There’s been a lot of finger-pointing about who’s to blame for Proposition 8 passing in California and killing marriage rights there, but I find it all a bit distasteful. The Mormon Church gave a ton of money, other minorities didn’t see any similarity to their own past struggles and voted mostly in favor of it, and a ton of straight white people did what they’ve been doing for ages. There’s plenty of blame to go around, so I think it’s obvious what the serious thinkers among us need to focus on: Those poor straight couples who suffered so during the six months marriage was legal in California!
In what reads like a brilliant story from The Onion, but sadly it’s something a real newspaper actually covered. Self-described “traditionalists” Rachel Bird and Gideon Codding were offended by the replacement of “bride” and “groom” with “party A” and “party B,” so they crossed out the new terms and wrote the old ones. When they were informed you can’t do that (much like you can’t change any of the other words in a legal document!), they gave up and only got married religiously, not legally. Now they’re having some problems (quotes rearranged for clarity):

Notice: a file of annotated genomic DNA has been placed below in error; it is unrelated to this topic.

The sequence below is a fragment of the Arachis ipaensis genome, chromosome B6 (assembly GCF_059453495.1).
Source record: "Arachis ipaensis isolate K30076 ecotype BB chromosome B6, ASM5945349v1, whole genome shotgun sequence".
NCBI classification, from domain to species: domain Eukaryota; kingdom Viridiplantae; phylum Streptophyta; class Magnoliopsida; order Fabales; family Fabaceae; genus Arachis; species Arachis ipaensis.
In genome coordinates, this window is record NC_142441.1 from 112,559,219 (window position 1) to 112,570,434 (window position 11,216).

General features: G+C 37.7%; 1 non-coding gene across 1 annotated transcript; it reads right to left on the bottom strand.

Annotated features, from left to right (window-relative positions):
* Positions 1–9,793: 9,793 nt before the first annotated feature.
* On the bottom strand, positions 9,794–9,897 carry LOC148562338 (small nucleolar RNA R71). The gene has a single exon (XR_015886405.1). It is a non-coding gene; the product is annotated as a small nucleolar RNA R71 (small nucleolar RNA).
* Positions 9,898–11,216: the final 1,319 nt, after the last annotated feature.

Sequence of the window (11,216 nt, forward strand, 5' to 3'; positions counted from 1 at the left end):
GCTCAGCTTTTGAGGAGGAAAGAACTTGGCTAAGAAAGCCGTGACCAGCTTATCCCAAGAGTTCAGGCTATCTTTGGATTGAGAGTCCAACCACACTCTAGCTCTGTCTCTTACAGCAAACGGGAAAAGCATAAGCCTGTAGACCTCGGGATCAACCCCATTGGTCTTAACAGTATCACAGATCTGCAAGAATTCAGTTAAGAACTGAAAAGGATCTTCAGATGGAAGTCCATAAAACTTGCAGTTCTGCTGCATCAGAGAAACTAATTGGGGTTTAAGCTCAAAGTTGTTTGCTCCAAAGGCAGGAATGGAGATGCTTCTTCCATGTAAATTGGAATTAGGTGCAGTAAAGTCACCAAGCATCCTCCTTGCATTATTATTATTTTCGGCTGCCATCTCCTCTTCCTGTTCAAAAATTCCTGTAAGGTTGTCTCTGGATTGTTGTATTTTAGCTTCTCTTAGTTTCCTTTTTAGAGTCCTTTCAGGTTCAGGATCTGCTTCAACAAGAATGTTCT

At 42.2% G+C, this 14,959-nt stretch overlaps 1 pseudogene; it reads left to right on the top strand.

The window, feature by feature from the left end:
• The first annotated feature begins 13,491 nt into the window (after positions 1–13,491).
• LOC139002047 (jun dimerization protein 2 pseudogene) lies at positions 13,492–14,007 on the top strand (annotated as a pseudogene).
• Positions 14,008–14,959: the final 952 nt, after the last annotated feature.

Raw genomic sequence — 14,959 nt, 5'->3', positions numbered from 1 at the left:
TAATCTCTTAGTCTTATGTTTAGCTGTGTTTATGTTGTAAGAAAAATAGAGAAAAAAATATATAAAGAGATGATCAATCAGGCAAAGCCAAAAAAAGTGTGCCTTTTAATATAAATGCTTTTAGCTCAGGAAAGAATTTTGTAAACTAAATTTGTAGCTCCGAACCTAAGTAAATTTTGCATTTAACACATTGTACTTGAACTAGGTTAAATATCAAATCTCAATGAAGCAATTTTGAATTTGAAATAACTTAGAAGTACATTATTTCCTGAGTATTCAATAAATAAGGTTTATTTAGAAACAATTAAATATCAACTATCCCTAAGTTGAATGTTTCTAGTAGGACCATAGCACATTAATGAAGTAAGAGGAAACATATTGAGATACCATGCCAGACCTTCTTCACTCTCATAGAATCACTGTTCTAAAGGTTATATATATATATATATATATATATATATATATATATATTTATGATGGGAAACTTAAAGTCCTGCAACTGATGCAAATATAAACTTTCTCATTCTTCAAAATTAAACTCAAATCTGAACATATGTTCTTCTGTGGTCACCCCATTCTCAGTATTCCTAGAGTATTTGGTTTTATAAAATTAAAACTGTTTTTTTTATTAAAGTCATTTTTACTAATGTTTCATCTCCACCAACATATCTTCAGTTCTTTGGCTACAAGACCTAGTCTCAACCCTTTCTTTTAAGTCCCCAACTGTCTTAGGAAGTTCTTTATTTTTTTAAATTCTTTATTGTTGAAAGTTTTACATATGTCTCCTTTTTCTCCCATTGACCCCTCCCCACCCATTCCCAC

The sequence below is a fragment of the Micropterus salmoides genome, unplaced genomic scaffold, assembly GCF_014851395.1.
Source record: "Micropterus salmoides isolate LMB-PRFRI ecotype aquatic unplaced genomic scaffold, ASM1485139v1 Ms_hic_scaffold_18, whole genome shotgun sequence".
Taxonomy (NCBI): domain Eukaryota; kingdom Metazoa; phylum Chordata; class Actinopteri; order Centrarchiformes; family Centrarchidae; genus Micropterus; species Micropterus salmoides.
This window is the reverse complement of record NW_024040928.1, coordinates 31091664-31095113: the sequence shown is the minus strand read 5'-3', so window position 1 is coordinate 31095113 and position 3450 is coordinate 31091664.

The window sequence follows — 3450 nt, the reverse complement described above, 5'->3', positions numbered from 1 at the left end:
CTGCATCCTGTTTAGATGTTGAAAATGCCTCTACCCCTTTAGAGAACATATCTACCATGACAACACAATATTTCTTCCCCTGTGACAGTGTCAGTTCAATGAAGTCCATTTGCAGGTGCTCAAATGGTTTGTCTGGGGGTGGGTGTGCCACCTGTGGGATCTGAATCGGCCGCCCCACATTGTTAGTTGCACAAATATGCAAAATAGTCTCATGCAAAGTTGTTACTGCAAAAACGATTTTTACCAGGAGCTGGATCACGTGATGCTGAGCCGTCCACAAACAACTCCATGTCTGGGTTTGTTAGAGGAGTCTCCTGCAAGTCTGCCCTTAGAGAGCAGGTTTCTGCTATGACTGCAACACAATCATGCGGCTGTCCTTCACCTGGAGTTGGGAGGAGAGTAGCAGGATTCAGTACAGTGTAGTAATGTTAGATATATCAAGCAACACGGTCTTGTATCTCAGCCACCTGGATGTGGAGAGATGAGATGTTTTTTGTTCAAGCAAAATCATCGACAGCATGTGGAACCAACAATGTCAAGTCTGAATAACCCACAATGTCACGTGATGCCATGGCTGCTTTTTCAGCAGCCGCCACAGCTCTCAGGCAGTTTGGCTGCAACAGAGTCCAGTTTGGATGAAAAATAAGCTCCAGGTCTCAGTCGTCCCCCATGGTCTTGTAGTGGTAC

On Sept. 3, the couple received a letter from the Placer County Clerk-Recorder Registrar of Voters informing them that their license did not comply with California law and that the state did not accept licenses that had been altered. The couple had 10 days to complete a duplicate form.
The couple say they have no intention of signing the forms. …
Because their marriage is not registered with the state, Bird cannot sign up for Codding’s medical benefits or legally take his name. They are now exploring their options. …
“We just feel that our rights have been violated,” (Bird) said.
I can’t make this stuff up.
For those of you not paying attention, their predicament is exactly that of gay couples all over the country. Except, of course, for that fact that they could have gotten married any time they wanted to, they just didn’t. I don’t think there’s enough sarcasm in the world for me to describe how I feel about their plight, but let’s just say that I don’t pity them.
Luckily for me, I can’t help but see the hilarity of it as well. If you swapped a gender, this story would read exactly the way it is for many people with no legal recourse. But wow, it sure must have been hard for Bird and Codding. Picking up that pen is so difficult!
“We feel that some things are worth fighting for,” said Gideon Codding, 29.
Some things are indeed. Fight for the majority! Don’t let that pesky equal protection get you down!
(For the record, I’m white, mostly Germanic, and I studied German for five semesters. But just because I think it’s nifty. And I like French much better.)